Nancy Bradley believes her lifelong commitment to Dubuque children and their learning makes her uniquely positioned as she seeks a second term on the Dubuque Community School Board.
“I really have a vast working knowledge of the district itself, plus … my commitment to children of this community and families and the community itself is certainly demonstrated by the work that I’ve done,” she said.
Bradley, who worked for Dubuque Community Schools for 47 years before retiring in 2017 as director of elementary education, is one of seven people running for three seats with four-year terms on the school board in the Nov. 2 election.
Bradley, who has served on the school board since 2017, said her priorities include addressing educator shortages and student and staff mental health needs, advocating for adequate school funding and remaining committed to quality teaching and learning.
“We must produce graduates who are productive citizens and who are lifelong learners, and that takes resources. It takes focused attention,” she said. “And I think that we are strong there, and we must never let go of that as one of the highest priorities we can possibly have.”
Bradley also emphasized helping the district continue to navigate the COVID-19 pandemic, including addressing safety issues, mental health needs and unfinished learning. She stressed the importance of continuing to offer in-person learning and making schools as safe as possible.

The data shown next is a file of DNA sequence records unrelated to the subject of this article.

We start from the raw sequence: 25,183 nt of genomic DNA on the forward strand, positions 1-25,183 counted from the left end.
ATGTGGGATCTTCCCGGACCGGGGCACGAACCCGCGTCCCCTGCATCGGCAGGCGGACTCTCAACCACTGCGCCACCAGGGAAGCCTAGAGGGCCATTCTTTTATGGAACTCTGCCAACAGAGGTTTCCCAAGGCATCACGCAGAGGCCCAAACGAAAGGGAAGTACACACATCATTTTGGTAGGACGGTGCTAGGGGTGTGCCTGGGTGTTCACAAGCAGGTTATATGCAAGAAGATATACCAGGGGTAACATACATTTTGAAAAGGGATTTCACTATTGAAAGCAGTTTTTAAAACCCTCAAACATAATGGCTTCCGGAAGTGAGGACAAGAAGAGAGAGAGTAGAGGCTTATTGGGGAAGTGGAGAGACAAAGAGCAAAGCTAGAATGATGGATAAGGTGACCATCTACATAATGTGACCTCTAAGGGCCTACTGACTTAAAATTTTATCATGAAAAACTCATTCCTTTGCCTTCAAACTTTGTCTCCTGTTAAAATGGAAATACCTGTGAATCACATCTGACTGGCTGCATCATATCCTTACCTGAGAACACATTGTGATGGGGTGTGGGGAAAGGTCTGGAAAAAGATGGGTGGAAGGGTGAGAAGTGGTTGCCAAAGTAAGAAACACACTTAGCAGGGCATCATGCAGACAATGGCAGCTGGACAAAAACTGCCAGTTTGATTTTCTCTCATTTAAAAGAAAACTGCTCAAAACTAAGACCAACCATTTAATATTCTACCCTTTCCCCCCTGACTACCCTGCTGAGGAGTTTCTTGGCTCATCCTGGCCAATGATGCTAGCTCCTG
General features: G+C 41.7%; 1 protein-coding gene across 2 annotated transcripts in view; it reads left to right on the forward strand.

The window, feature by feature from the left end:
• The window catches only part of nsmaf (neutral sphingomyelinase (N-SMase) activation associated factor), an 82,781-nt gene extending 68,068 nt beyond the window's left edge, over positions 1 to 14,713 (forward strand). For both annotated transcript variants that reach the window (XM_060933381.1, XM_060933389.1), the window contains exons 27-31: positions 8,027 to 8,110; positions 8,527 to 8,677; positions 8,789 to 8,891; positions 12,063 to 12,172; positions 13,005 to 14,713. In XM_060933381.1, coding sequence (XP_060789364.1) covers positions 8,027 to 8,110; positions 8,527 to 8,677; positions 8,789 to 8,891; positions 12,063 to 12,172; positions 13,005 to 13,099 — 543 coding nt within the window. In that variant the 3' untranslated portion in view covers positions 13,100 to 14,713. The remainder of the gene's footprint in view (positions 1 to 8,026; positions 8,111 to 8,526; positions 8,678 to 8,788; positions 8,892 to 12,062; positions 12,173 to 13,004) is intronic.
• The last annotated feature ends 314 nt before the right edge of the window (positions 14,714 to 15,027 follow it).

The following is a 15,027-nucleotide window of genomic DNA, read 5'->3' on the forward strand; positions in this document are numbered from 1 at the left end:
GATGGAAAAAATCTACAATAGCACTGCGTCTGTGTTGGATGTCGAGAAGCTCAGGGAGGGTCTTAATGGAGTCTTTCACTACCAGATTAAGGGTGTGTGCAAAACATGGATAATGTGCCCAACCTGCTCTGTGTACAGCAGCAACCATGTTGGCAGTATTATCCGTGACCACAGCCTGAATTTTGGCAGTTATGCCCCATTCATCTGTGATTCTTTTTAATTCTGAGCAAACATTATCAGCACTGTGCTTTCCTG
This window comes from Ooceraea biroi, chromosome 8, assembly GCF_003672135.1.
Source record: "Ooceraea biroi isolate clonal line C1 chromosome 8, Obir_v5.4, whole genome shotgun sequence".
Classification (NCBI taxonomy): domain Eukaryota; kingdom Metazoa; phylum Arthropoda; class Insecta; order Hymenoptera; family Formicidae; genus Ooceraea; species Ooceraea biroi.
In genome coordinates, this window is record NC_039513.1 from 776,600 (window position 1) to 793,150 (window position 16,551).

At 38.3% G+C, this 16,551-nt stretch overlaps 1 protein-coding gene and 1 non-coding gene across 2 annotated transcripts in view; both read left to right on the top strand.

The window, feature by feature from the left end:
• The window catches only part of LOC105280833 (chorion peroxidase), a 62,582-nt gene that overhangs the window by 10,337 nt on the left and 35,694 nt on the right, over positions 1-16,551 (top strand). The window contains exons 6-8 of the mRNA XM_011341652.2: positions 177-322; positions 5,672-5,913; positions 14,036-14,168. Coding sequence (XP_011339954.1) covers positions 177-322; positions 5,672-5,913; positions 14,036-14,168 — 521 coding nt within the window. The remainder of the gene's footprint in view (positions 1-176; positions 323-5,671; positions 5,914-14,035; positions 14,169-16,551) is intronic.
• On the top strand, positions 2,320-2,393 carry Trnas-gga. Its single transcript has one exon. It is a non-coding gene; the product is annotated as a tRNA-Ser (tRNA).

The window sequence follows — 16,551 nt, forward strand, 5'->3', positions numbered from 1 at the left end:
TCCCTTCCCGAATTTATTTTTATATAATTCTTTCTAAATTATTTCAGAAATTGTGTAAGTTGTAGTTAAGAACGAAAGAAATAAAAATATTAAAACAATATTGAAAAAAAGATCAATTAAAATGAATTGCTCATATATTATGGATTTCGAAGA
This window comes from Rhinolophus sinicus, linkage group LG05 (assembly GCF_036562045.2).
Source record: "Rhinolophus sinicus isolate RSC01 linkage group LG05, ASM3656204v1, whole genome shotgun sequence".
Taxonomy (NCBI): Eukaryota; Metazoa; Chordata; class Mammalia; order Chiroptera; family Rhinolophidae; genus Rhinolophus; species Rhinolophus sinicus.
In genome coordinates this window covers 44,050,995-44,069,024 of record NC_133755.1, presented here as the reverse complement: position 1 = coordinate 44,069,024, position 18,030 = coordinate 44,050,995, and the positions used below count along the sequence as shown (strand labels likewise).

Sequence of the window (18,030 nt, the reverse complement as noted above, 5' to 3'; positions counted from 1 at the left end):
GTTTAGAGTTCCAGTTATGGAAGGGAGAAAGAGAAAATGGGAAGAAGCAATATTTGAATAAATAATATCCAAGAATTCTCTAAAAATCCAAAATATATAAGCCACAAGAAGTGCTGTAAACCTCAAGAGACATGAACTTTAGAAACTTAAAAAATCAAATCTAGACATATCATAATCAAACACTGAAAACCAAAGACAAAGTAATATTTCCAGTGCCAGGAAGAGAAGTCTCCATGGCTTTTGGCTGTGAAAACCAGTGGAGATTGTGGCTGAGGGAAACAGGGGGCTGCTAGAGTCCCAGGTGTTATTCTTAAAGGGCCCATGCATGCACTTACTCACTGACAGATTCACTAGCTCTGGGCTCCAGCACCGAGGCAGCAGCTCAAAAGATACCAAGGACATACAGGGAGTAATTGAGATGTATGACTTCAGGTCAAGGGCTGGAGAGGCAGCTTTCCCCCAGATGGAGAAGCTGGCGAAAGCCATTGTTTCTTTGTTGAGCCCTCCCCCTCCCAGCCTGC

“I think it starts with safety first,” she said. “How do we minimize the risk? And simultaneously with that, how do we keep learning moving forward as fast and effectively as we can?”
This week, Bradley voted in favor of the school board’s decision to require masks in school buildings when the COVID-19 positivity rate there reaches 3% or higher. She generally advocated for the district to enact a masking requirement as the board discussed the issue.
She said she is supportive of district conversations about facilities plans, including potentially reducing the number of district schools to reduce operational costs. Such a move would allow the district to pay for programming and maintain its class sizes and keep the district from having to make cuts elsewhere.
“For us to investigate that and pursue that, I think is a very worthy idea,” she said.
She also said it is important for the district to find means to build an elementary school in the southwest part of the city and to add air conditioning to portions of buildings that don’t have it.